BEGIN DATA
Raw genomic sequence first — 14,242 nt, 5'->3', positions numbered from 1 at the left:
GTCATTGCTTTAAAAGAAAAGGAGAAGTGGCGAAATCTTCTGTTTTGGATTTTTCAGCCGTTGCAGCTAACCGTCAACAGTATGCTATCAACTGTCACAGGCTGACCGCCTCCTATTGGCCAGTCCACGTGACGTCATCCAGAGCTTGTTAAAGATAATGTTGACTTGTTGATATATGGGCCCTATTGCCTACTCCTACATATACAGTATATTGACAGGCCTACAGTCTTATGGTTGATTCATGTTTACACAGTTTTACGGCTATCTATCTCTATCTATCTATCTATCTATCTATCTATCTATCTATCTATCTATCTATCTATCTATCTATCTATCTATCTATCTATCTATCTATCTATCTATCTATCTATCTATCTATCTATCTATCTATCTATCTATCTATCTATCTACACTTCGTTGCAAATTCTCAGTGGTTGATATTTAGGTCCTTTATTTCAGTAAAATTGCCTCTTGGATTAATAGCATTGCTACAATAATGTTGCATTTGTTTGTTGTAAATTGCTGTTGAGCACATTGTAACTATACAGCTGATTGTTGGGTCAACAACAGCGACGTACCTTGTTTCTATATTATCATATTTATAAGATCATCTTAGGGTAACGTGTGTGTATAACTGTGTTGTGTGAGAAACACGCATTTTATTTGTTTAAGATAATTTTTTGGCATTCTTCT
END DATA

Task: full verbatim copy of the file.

Raw genomic sequence first — 14,242 nt, 5'->3', positions numbered from 1 at the left:
GTCATTGCTTTAAAAGAAAAGGAGAAGTGGCGAAATCTTCTGTTTTGGATTTTTCAGCCGTTGCAGCTAACCGTCAACAGTATGCTATCAACTGTCACAGGCTGACCGCCTCCTATTGGCCAGTCCACGTGACGTCATCCAGAGCTTGTTAAAGATAATGTTGACTTGTTGATATATGGGCCCTATTGCCTACTCCTACATATACAGTATATTGACAGGCCTACAGTCTTATGGTTGATTCATGTTTACACAGTTTTACGGCTATCTATCTCTATCTATCTATCTATCTATCTATCTATCTATCTATCTATCTATCTATCTATCTATCTATCTATCTATCTATCTATCTATCTATCTATCTATCTATCTATCTATCTATCTATCTATCTATCTATCTATCTATCTATCTACACTTCGTTGCAAATTCTCAGTGGTTGATATTTAGGTCCTTTATTTCAGTAAAATTGCCTCTTGGATTAATAGCATTGCTACAATAATGTTGCATTTGTTTGTTGTAAATTGCTGTTGAGCACATTGTAACTATACAGCTGATTGTTGGGTCAACAACAGCGACGTACCTTGTTTCTATATTATCATATTTATAAGATCATCTTAGGGTAACGTGTGTGTATAACTGTGTTGTGTGAGAAACACGCATTTTATTTGTTTAAGATAATTTTTTGGCATTCTTCT